St. Mark's United Methodist Church in Rockville Centre, NY, was our first stop when members of the board of directors and staff of the General Board of Global Ministries headed out to Long Island on Saturday, April 13, for a day of service with Superstorm Sandy survivors. The church is one of five disaster-relief centers of the New York Annual (regional) Conference.
When I arrived, just ahead of the rest of the group, the parking lot was full, and children in white karate uniforms were coming and going with their parents as one martial arts class finished and another began. Pastor Robert Grimm told me that St. Mark's plays host to a wide variety of community groups-from Scouts to yoga to AA to drumming lessons and more. Hospitality is an important part of the congregation's mission and makes its members particularly suited for the intricate work of disaster response: coordinating volunteers with homeowner needs, hosting volunteer teams, and navigating the delicate emotional and spiritual terrain that survivors traverse after so massive a storm.
"We're a very busy church-and we have commitments, longstanding commitments, with the community groups that use our facilities. But we still have room [for disaster-relief volunteers]," Rev. Grimm said. "The only thing we don't have onsite are showers." So, volunteer groups, which may have as many as 15 participants, take turns showering at the parsonage. Grimm and his wife are happy to make that invitation.
"The teams that come to help out are some of the most gracious people and the most willing people to make sacrifices and just adapt to the situation," Grimm told me. In the six months since Sandy barged into the US East Coast, volunteer groups have come to St. Mark's from Virginia, Ohio, Maryland, Minnesota, Michigan, and the University of Notre Dame in South Bend, IN.
But the congregation has its own disaster-relief group as well-a core team of seven or eight early responders, mostly women, some of whom are still waiting for repairs to be made to their own storm-affected homes. "So you say, how can they do this when they're waiting for this or that, and I think it's an indication of how they sense people need help because they've been there, and they want to go out and they want to offer a helping hand," Rev. Grimm said.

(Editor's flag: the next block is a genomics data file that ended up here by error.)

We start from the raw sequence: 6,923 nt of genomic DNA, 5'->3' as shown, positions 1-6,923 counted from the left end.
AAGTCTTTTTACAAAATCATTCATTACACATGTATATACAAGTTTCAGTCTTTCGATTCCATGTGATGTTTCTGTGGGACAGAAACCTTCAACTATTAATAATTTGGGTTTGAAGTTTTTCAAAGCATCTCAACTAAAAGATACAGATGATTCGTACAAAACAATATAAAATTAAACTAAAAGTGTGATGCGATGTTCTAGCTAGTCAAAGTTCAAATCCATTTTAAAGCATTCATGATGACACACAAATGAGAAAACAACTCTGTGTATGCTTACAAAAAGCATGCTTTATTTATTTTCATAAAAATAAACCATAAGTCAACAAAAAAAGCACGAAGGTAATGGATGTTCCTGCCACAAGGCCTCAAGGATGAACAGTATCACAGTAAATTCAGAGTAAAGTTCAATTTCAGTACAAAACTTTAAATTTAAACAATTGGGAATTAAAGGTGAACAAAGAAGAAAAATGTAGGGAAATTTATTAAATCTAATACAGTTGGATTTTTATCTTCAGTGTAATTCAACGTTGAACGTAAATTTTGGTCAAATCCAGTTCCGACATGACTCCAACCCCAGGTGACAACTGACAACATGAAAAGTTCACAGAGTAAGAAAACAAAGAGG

Now, that might give you the impression that it was the storm that inspired the congregation's sense of mission. In reality, as Grimm explains, it was their sense of mission that inspired this congregation of some 70 regular Sunday worshipers to respond to their neighbors impacted by the storm.
"People come to church for a reason, and if you ask a dozen people, they may give you a dozen different reasons. But there is a central dynamic, I think, as to why people come to church: They want to be closer to God. They long for something in their lives that is fulfilling. They want to understand the gospel. Going out and helping people in need, and helping people get back into their homes and get back to some semblance of normalcy is so close to the gospel message that Jesus taught," Grimm said.
That mission, that desire to be of service, whether in response to a natural disaster or in opening church doors to the needs of the community at large, is, then, what spurs unity, depth, and vitality in a congregation-it's about self-giving, about growing into a caring community.
"We want every church to be hundreds of people, but small is not necessarily bad," he said. "The people who are here want to be here; the people who are here are family. The people who are here have a very strong relationship with one another, and that is because they share such fellowship and a sense of mission."